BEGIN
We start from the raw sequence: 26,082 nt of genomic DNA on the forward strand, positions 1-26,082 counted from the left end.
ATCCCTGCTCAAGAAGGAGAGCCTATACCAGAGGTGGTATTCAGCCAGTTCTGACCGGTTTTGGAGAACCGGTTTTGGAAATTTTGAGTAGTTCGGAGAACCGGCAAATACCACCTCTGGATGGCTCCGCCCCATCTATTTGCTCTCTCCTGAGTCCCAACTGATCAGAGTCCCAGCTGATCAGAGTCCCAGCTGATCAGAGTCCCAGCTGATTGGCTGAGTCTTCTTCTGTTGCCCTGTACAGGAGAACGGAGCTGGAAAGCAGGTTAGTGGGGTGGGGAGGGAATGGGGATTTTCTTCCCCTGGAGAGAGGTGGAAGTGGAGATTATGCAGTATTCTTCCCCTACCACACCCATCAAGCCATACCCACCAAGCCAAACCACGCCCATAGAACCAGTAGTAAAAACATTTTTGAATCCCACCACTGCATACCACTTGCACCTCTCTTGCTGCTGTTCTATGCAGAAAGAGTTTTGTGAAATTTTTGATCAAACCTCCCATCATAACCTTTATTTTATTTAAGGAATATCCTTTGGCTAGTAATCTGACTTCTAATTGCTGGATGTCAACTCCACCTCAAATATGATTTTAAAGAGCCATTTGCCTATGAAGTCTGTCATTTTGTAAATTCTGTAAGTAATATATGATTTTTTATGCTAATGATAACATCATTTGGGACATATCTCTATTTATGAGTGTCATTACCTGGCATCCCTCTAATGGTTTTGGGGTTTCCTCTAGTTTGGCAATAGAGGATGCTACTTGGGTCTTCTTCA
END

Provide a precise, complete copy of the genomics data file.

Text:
We start from the raw sequence: 26,082 nt of genomic DNA on the forward strand, positions 1-26,082 counted from the left end.
ATCCCTGCTCAAGAAGGAGAGCCTATACCAGAGGTGGTATTCAGCCAGTTCTGACCGGTTTTGGAGAACCGGTTTTGGAAATTTTGAGTAGTTCGGAGAACCGGCAAATACCACCTCTGGATGGCTCCGCCCCATCTATTTGCTCTCTCCTGAGTCCCAACTGATCAGAGTCCCAGCTGATCAGAGTCCCAGCTGATCAGAGTCCCAGCTGATTGGCTGAGTCTTCTTCTGTTGCCCTGTACAGGAGAACGGAGCTGGAAAGCAGGTTAGTGGGGTGGGGAGGGAATGGGGATTTTCTTCCCCTGGAGAGAGGTGGAAGTGGAGATTATGCAGTATTCTTCCCCTACCACACCCATCAAGCCATACCCACCAAGCCAAACCACGCCCATAGAACCAGTAGTAAAAACATTTTTGAATCCCACCACTGCATACCACTTGCACCTCTCTTGCTGCTGTTCTATGCAGAAAGAGTTTTGTGAAATTTTTGATCAAACCTCCCATCATAACCTTTATTTTATTTAAGGAATATCCTTTGGCTAGTAATCTGACTTCTAATTGCTGGATGTCAACTCCACCTCAAATATGATTTTAAAGAGCCATTTGCCTATGAAGTCTGTCATTTTGTAAATTCTGTAAGTAATATATGATTTTTTATGCTAATGATAACATCATTTGGGACATATCTCTATTTATGAGTGTCATTACCTGGCATCCCTCTAATGGTTTTGGGGTTTCCTCTAGTTTGGCAATAGAGGATGCTACTTGGGTCTTCTTCA